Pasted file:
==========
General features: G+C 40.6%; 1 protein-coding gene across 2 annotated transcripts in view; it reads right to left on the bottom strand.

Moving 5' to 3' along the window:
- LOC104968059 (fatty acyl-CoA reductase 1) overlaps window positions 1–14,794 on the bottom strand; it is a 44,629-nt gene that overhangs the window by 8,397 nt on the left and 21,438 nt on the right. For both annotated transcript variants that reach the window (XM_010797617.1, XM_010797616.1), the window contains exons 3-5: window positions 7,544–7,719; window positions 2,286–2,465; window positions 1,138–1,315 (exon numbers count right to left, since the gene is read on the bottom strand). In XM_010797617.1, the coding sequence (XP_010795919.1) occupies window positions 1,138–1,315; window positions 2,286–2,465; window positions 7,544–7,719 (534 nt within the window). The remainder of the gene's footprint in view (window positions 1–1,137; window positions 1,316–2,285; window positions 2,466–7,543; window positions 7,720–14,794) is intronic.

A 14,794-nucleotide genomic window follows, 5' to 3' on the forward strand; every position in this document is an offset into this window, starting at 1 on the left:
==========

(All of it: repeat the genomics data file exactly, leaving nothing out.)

General features: G+C 40.6%; 1 protein-coding gene across 2 annotated transcripts in view; it reads right to left on the bottom strand.

Moving 5' to 3' along the window:
- LOC104968059 (fatty acyl-CoA reductase 1) overlaps window positions 1–14,794 on the bottom strand; it is a 44,629-nt gene that overhangs the window by 8,397 nt on the left and 21,438 nt on the right. For both annotated transcript variants that reach the window (XM_010797617.1, XM_010797616.1), the window contains exons 3-5: window positions 7,544–7,719; window positions 2,286–2,465; window positions 1,138–1,315 (exon numbers count right to left, since the gene is read on the bottom strand). In XM_010797617.1, the coding sequence (XP_010795919.1) occupies window positions 1,138–1,315; window positions 2,286–2,465; window positions 7,544–7,719 (534 nt within the window). The remainder of the gene's footprint in view (window positions 1–1,137; window positions 1,316–2,285; window positions 2,466–7,543; window positions 7,720–14,794) is intronic.

A 14,794-nucleotide genomic window follows, 5' to 3' on the forward strand; every position in this document is an offset into this window, starting at 1 on the left: